September 4, 2017

Few would hop into a shiny brand new electric Tesla Model-S car just to experience sitting behind the wheel. They would take it for a spin to see if the electric car really does accelerate from 0 to 60 mph in as little as 2.5 seconds and whether the smooth handling, eco-friendly credentials and through-the-ether software updates are worth the ride. The same can be said for joining a stock exchange. Just trading a share or two would barely scratch the surface of the wealth of functionality on offer. This is especially true for Aquis Exchange.

Aquis, a start-up that like Tesla, disrupted the traditional modus operandi and sought to introduce greater competition. However, it too has continued to introduce innovative features as it has developed and matured. In the beginning the main difference from its rivals was the new subscription pricing model based on messaging traffic, with the top band offering unlimited usage. In other words, the more you use Aquis, the less you pay per message/transaction.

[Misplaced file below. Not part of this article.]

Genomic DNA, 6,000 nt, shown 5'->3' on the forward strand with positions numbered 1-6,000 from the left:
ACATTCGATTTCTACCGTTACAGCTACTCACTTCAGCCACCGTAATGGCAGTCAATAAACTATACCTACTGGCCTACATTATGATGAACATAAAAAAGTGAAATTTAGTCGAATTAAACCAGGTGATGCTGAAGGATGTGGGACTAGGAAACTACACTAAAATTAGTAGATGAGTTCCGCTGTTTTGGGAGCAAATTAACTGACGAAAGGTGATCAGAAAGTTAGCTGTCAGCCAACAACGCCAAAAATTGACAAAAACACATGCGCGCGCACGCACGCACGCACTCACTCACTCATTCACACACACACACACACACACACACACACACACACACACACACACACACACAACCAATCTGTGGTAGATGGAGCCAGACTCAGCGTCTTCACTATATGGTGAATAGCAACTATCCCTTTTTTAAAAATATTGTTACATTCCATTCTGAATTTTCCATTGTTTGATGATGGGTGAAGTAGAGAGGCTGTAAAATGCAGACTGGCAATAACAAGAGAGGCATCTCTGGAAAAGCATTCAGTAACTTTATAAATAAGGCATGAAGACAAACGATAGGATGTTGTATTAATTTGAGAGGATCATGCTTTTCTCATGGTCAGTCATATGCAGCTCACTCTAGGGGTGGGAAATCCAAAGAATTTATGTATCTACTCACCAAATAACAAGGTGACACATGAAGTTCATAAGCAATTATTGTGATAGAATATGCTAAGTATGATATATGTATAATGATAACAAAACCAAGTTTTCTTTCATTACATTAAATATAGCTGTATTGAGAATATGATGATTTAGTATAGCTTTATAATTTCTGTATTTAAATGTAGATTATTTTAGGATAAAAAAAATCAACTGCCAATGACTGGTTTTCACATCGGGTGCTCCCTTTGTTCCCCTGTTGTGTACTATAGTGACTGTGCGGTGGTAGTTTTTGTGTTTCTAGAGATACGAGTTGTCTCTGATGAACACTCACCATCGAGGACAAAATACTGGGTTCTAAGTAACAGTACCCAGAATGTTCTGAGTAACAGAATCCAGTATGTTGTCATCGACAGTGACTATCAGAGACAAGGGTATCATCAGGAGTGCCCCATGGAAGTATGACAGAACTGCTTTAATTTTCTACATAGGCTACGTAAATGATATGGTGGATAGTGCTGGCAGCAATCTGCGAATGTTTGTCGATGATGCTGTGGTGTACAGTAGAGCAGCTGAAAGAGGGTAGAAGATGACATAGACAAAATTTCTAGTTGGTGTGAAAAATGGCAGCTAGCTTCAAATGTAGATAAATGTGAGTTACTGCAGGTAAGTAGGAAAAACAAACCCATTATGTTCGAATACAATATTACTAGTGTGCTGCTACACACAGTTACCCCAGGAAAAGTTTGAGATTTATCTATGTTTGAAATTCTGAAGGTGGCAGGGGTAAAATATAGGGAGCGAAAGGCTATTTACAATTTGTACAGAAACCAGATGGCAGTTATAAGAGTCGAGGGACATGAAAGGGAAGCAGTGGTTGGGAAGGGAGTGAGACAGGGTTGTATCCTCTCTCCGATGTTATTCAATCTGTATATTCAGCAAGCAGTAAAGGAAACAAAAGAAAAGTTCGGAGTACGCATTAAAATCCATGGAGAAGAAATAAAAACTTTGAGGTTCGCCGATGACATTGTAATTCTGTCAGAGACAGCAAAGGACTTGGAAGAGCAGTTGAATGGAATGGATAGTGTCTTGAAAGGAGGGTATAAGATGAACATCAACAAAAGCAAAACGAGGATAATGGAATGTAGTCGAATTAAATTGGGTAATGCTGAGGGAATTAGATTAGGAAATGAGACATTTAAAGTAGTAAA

However, Aquis then shook the exchange world to its status quo core by introducing a ban on aggressive non-client proprietary trading. This not only levelled the playing field but also created the least toxic lit venue in Europe as well as a deeper pool of liquidity. In fact, over the past year, liquidity has quadrupled, reaching a point Aquis liquidity is often second only to the national exchanges.

Aquis is also giving many of its larger competitors’ order books – such as Chi-X, Bats and Turquoise – a run for their money, leapfrogging ahead by frequency of offering the best prices, most advantageous spreads as well as quality of liquidity in many stocks.

Given its history, albeit short participants can expect Aquis to continue shaking up the landscape and improving the trading experience. However, traders won’t be able to reap all the benefits if they only take it out for a test drive. It is far better to take it to the autobahn and put your foot to the floor to really see what this model can do for you.

By Lynn Strongin Dodds